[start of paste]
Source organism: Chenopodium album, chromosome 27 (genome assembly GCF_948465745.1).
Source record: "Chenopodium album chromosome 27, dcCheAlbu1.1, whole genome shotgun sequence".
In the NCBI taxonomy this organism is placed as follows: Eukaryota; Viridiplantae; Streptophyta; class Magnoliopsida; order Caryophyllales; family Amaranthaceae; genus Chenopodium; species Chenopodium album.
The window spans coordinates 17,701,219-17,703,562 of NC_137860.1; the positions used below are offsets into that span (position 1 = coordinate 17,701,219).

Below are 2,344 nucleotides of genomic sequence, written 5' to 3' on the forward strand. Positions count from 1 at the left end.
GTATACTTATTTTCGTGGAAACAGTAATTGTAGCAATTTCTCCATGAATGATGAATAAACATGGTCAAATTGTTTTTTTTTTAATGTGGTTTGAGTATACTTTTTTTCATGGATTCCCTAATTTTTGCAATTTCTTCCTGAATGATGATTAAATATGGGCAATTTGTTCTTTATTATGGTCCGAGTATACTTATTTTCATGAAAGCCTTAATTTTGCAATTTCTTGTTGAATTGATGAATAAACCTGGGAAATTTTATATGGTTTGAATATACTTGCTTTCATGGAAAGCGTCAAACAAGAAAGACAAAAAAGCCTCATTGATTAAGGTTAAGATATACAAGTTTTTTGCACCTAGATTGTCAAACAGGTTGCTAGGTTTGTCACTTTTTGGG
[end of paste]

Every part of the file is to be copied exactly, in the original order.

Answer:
Source organism: Chenopodium album, chromosome 27 (genome assembly GCF_948465745.1).
Source record: "Chenopodium album chromosome 27, dcCheAlbu1.1, whole genome shotgun sequence".
In the NCBI taxonomy this organism is placed as follows: Eukaryota; Viridiplantae; Streptophyta; class Magnoliopsida; order Caryophyllales; family Amaranthaceae; genus Chenopodium; species Chenopodium album.
The window spans coordinates 17,701,219-17,703,562 of NC_137860.1; the positions used below are offsets into that span (position 1 = coordinate 17,701,219).

Below are 2,344 nucleotides of genomic sequence, written 5' to 3' on the forward strand. Positions count from 1 at the left end.
GTATACTTATTTTCGTGGAAACAGTAATTGTAGCAATTTCTCCATGAATGATGAATAAACATGGTCAAATTGTTTTTTTTTTAATGTGGTTTGAGTATACTTTTTTTCATGGATTCCCTAATTTTTGCAATTTCTTCCTGAATGATGATTAAATATGGGCAATTTGTTCTTTATTATGGTCCGAGTATACTTATTTTCATGAAAGCCTTAATTTTGCAATTTCTTGTTGAATTGATGAATAAACCTGGGAAATTTTATATGGTTTGAATATACTTGCTTTCATGGAAAGCGTCAAACAAGAAAGACAAAAAAGCCTCATTGATTAAGGTTAAGATATACAAGTTTTTTGCACCTAGATTGTCAAACAGGTTGCTAGGTTTGTCACTTTTTGGG